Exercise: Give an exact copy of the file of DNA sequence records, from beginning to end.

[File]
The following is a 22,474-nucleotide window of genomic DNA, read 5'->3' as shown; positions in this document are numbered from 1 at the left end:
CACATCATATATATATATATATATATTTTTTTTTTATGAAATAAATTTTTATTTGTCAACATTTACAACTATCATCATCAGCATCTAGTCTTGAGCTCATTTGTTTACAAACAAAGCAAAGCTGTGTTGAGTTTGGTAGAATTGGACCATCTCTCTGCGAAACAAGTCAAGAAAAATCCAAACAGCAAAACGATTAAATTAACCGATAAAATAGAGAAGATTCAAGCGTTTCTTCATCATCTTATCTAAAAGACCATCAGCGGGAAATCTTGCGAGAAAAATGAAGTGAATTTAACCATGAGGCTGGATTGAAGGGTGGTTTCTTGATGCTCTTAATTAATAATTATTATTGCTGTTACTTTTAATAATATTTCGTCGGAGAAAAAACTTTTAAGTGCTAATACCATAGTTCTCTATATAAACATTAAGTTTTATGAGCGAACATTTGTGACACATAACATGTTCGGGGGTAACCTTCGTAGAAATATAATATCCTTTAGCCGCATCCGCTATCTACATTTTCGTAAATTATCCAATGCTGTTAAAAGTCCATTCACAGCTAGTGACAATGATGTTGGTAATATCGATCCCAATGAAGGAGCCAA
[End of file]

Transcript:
The following is a 22,474-nucleotide window of genomic DNA, read 5'->3' as shown; positions in this document are numbered from 1 at the left end:
CACATCATATATATATATATATATATTTTTTTTTTATGAAATAAATTTTTATTTGTCAACATTTACAACTATCATCATCAGCATCTAGTCTTGAGCTCATTTGTTTACAAACAAAGCAAAGCTGTGTTGAGTTTGGTAGAATTGGACCATCTCTCTGCGAAACAAGTCAAGAAAAATCCAAACAGCAAAACGATTAAATTAACCGATAAAATAGAGAAGATTCAAGCGTTTCTTCATCATCTTATCTAAAAGACCATCAGCGGGAAATCTTGCGAGAAAAATGAAGTGAATTTAACCATGAGGCTGGATTGAAGGGTGGTTTCTTGATGCTCTTAATTAATAATTATTATTGCTGTTACTTTTAATAATATTTCGTCGGAGAAAAAACTTTTAAGTGCTAATACCATAGTTCTCTATATAAACATTAAGTTTTATGAGCGAACATTTGTGACACATAACATGTTCGGGGGTAACCTTCGTAGAAATATAATATCCTTTAGCCGCATCCGCTATCTACATTTTCGTAAATTATCCAATGCTGTTAAAAGTCCATTCACAGCTAGTGACAATGATGTTGGTAATATCGATCCCAATGAAGGAGCCAA